Table 1.

Experiments with flow-through Y- and T-mazes cannot confirm the use of a particular navigational strategy nor refute the ability to detect an odour, owing to multiple possible explanations for positive and negative results

Experiments with flow-through Y- and T-mazes cannot confirm the use of a particular navigational strategy nor refute the ability to detect an odour, owing to multiple possible explanations for positive and negative results
Experiments with flow-through Y- and T-mazes cannot confirm the use of a particular navigational strategy nor refute the ability to detect an odour, owing to multiple possible explanations for positive and negative results

It is important to note that at least some of these studies that failed to find evidence of olfactory navigation towards plant or algal food were conducted in still water. Tests in still water also showed no attraction towards a cocktail of food sources (Dudgeon and Lam, 1985). Truly stationary water rarely occurs in nature, and the animals may be adapted to respond to odour plumes based on flow passing over odour sources. In at least one case, making tests more realistic by adding flow changed the outcome: in a Y-maze with flowing water, A. californica were able to localize seaweed prey (Teyke et al., 1992). To my knowledge, no studies have fully addressed how any species of herbivorous aquatic gastropod navigate with respect to prey odour plumes carried by flows verified to be similar to those found in nature.

Avoiding predators

Some slow-moving gastropods respond to predators by retreating into their shells, thereby affecting navigation behaviour by reducing overall movement (Large et al., 2011; Mach and Bourdeau, 2011). However, when shell retreat is less effective, we can expect gastropods to use navigation to avoid encounters with predators. This diminishes the probability of direct mortality and also minimizes the use of potentially costly escape responses (Willows, 2001). Many studies have found that aquatic gastropods indeed seek refuge in various locations, triggered by olfactory cues associated with predators (kairomones) or cues from damaged conspecifics (alarm cues, arising from consumption or digestion of prey by the predator).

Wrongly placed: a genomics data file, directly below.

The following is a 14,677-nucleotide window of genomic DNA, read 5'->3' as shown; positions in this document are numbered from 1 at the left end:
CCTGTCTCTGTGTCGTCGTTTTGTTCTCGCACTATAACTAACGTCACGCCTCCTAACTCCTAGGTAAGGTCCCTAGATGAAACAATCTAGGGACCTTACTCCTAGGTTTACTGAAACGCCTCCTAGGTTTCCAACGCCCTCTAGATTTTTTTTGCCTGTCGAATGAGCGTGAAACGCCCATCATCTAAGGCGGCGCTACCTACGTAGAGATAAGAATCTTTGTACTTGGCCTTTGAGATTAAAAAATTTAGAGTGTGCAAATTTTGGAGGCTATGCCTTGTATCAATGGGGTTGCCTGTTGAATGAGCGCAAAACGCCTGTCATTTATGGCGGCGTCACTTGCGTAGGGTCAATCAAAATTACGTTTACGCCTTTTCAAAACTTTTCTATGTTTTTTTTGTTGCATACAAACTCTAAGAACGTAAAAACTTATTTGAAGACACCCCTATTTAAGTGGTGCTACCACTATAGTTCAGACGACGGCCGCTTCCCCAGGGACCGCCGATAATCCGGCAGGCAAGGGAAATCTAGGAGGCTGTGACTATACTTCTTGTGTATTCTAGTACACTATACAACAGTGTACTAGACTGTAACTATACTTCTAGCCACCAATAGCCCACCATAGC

A few studies have described directed crawling to avoid predators. In subtidal habitats with continually flowing water, both Buccinumundatum and T. diomedea respond to odours from their respective sea star predators by heading downstream (Harvey et al., 1987; Rochette et al., 1997, 1997; Wyeth and Willows, 2006a,b; Wyeth et al., 2006). On mud flats, with little or no flow, I.obsoleta scatters in all directions away from crushed conspecifics (Atema and Burd, 1975). This last observation highlights one particular aspect of avoidance that has not been thoroughly explored in gastropods. When the goal of navigation is to avoid an odour source, there are multiple possible directions or locations for safety, and thus the behaviour is not simply an inversion of attraction navigation towards a singular source.

The most commonly studied response to predators in gastropods is vertical migration, which moves the snail to aerial habitats that are not frequented by their predators. Marine intertidal species, such as Lottia spp., Littorina littorea and Tegula funebralis, move upwards in response to crab or sea star predator odours (Geller, 1982; Jacobsen and Stabell, 1999; Phillips, 1976). Several freshwater species (including P.trivolvis and Lymnaea spp.) respond similarly to either crayfish or fish odours (Alexander and Covich, 1991a; Covich et al., 1994; Dalesman et al., 2007a,b). Although common, this vertical migration avoidance response is not universal. Physella virgata also migrates vertically in response to the combined cue of crayfish along with crushed conspecifics (Alexander and Covich, 1991a,b), but moves under cover in response to fish kairomones (Dewitt et al., 1999; Turner et al., 2000). No upward crawling was observed in response to crayfish-associated odours for the freshwater pulmonates Helisoma anceps and Gyraulus parvus and caenograstropods Amnicola limosa and Campeloma decisa (Covich et al., 1994).